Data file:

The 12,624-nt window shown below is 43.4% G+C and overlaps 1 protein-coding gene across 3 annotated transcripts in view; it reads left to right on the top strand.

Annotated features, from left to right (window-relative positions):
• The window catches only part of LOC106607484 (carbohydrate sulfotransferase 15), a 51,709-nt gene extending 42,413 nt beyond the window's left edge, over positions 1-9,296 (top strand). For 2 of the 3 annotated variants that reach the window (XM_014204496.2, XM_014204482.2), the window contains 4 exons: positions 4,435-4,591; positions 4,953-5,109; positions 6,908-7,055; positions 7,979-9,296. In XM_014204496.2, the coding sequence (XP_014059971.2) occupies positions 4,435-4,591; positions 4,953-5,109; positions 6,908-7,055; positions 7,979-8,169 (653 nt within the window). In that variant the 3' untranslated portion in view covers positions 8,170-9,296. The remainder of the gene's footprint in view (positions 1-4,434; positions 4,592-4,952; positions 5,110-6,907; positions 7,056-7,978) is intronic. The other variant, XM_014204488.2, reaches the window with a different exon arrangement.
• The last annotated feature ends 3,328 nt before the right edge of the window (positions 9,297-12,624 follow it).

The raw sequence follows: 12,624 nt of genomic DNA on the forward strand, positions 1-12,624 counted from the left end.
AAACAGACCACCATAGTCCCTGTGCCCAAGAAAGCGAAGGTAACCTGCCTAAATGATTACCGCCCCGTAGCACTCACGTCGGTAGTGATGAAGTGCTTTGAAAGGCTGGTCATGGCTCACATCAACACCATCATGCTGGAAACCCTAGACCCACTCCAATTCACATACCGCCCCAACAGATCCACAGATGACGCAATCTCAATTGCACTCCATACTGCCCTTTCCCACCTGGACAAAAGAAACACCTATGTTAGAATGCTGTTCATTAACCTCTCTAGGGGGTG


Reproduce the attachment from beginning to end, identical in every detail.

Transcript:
The 12,624-nt window shown below is 43.4% G+C and overlaps 1 protein-coding gene across 3 annotated transcripts in view; it reads left to right on the top strand.

Annotated features, from left to right (window-relative positions):
• The window catches only part of LOC106607484 (carbohydrate sulfotransferase 15), a 51,709-nt gene extending 42,413 nt beyond the window's left edge, over positions 1-9,296 (top strand). For 2 of the 3 annotated variants that reach the window (XM_014204496.2, XM_014204482.2), the window contains 4 exons: positions 4,435-4,591; positions 4,953-5,109; positions 6,908-7,055; positions 7,979-9,296. In XM_014204496.2, the coding sequence (XP_014059971.2) occupies positions 4,435-4,591; positions 4,953-5,109; positions 6,908-7,055; positions 7,979-8,169 (653 nt within the window). In that variant the 3' untranslated portion in view covers positions 8,170-9,296. The remainder of the gene's footprint in view (positions 1-4,434; positions 4,592-4,952; positions 5,110-6,907; positions 7,056-7,978) is intronic. The other variant, XM_014204488.2, reaches the window with a different exon arrangement.
• The last annotated feature ends 3,328 nt before the right edge of the window (positions 9,297-12,624 follow it).

The raw sequence follows: 12,624 nt of genomic DNA on the forward strand, positions 1-12,624 counted from the left end.
AAACAGACCACCATAGTCCCTGTGCCCAAGAAAGCGAAGGTAACCTGCCTAAATGATTACCGCCCCGTAGCACTCACGTCGGTAGTGATGAAGTGCTTTGAAAGGCTGGTCATGGCTCACATCAACACCATCATGCTGGAAACCCTAGACCCACTCCAATTCACATACCGCCCCAACAGATCCACAGATGACGCAATCTCAATTGCACTCCATACTGCCCTTTCCCACCTGGACAAAAGAAACACCTATGTTAGAATGCTGTTCATTAACCTCTCTAGGGGGTG